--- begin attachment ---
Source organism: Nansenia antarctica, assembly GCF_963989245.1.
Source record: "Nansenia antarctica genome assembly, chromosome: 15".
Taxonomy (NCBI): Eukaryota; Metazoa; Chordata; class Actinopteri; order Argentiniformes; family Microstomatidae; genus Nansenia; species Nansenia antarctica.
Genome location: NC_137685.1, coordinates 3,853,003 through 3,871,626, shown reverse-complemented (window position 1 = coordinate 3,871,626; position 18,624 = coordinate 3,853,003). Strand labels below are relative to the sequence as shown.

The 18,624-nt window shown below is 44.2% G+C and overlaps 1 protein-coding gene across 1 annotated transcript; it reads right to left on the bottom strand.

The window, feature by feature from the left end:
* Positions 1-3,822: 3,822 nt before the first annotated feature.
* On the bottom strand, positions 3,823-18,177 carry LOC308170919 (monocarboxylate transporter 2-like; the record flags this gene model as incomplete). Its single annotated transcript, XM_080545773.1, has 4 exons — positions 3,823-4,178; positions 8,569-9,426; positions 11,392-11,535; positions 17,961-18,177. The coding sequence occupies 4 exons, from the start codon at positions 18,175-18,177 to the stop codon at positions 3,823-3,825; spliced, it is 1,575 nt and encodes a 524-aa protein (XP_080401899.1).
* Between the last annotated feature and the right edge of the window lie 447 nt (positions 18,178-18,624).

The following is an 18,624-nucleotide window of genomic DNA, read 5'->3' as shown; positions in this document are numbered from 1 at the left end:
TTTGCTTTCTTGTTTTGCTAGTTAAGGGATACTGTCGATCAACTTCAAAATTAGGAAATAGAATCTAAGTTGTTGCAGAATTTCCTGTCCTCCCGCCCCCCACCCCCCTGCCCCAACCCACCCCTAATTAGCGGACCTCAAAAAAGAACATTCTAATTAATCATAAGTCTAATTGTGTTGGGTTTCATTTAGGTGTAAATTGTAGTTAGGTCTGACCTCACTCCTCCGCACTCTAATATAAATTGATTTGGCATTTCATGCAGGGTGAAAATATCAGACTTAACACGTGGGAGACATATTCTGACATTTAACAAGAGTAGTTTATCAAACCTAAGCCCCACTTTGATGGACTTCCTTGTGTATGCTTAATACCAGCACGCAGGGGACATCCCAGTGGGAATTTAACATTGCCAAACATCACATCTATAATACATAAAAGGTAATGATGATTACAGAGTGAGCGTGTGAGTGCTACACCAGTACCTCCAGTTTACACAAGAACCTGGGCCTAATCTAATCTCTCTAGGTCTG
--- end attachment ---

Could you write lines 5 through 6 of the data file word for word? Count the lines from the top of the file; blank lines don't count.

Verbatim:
The 18,624-nt window shown below is 44.2% G+C and overlaps 1 protein-coding gene across 1 annotated transcript; it reads right to left on the bottom strand.

The window, feature by feature from the left end: